CARDIFF (Reuters) - Wales coach Warren Gatland is expecting a huge physical challenge from Australia in Cardiff on Saturday as his team bid to halt a run of 12 successive defeats by the Wallabies.
The last Welsh victory over the Australians was in 2008 and the touring side have named the imposing Samu Kerevi and Tevita Kuridrani in a powerful centre combination.
"Looking at the Australian team, I don't think they're going to be too worried about throwing the ball around," Gatland told reporters on Thursday.
"I think they are going to be pretty direct. The game is about subtleties and you have to get across the gain-line first. We've done that in the past and played some great rugby. But what is going to win this game is the defence. If we don’t tackle, it doesn’t matter how many times we attack.”
The last time Wales won their opening match of the autumn series was against Romania in 2002.
“No we haven't begun these series that well in the past," Gatland said. “And we are playing a team that has had eight games together in the last couple of months and beat the All Blacks three weeks ago. We are going in cold.”
Gatland is confident Wales can challenge strongly to win the 2019 World Cup.
“It’s a process over the next two years. We should have made the final of World Cup in 2011 and we were five minutes from semi-finals in 2015,” he said.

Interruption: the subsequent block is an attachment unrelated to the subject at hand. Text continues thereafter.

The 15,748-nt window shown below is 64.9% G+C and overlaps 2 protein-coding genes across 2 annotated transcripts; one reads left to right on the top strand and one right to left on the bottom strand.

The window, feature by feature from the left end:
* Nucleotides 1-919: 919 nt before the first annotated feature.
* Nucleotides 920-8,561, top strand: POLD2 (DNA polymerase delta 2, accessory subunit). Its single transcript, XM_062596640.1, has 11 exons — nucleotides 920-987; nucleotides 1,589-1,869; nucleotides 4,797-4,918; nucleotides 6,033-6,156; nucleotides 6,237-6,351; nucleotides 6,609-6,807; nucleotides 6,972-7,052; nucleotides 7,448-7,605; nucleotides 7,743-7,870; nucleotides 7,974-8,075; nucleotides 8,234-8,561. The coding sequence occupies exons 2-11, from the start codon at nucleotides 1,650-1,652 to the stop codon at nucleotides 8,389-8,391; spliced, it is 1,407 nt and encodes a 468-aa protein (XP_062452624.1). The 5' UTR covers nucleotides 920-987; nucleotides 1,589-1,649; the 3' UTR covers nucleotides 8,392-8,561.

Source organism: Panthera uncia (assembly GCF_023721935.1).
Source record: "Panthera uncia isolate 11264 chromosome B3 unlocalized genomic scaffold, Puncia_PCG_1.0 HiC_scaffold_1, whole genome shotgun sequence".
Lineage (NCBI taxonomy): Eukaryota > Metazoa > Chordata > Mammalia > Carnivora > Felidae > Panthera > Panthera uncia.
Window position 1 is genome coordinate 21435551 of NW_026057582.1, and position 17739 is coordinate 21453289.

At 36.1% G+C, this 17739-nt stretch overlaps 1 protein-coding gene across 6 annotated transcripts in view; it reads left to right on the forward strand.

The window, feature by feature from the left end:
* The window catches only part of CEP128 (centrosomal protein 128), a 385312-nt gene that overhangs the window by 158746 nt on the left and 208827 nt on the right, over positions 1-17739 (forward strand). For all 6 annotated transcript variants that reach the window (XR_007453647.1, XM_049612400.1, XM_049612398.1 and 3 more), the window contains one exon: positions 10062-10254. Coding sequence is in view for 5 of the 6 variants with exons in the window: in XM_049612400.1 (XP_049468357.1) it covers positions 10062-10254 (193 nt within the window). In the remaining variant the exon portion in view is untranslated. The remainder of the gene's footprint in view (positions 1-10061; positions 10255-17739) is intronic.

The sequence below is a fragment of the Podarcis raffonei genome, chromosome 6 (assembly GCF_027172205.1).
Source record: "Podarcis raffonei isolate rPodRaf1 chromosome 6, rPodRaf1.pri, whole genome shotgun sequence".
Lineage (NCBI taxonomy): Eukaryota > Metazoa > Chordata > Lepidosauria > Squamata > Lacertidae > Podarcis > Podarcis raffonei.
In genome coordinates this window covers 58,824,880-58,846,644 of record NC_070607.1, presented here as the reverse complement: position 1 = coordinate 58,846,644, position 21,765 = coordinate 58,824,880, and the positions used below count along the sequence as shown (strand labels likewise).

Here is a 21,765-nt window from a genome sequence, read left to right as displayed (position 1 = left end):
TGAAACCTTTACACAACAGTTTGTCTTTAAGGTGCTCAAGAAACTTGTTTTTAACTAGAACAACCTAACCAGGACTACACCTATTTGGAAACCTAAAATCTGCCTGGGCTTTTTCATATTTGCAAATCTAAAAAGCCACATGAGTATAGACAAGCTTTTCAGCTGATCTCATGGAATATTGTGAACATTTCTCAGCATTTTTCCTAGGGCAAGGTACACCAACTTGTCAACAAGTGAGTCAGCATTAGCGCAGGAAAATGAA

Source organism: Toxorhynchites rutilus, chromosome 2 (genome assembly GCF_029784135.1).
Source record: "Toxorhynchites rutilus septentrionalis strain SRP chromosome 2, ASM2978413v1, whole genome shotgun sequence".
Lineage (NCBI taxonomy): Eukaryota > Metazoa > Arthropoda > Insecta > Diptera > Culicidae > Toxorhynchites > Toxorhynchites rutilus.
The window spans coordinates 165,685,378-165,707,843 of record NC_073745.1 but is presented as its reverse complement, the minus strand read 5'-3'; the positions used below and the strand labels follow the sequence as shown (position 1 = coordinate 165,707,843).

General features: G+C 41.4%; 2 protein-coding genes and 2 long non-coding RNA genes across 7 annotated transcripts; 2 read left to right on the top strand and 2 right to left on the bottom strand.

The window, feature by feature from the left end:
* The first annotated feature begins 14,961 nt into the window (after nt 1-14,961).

“I believe this team is capable of winning the World Cup."
Gatland, back in charge of Wales after a year out to lead the British and Irish Lions, is celebrating 10 years in the job.
“It’s been exciting and challenging, we’ve had ups and downs," he said.
“We’ve played some great rugby, done exceptionally well in World Cups and won two grand slams and a title," the New Zealander added.
“We’re always trying to improve and there have been challenges in relations between the Welsh Rugby Union and regions but that’s a lot more harmonious which makes a big difference.
“It’s been a roller coaster but an enjoyable one. You try to maintain consistency and learn and develop, but I’ve thoroughly enjoyed it. I love how passionate and opinionated the Welsh people are,” Gatland said.
(Reporting by Mark Gleeson,; Editing by Ed Osmond)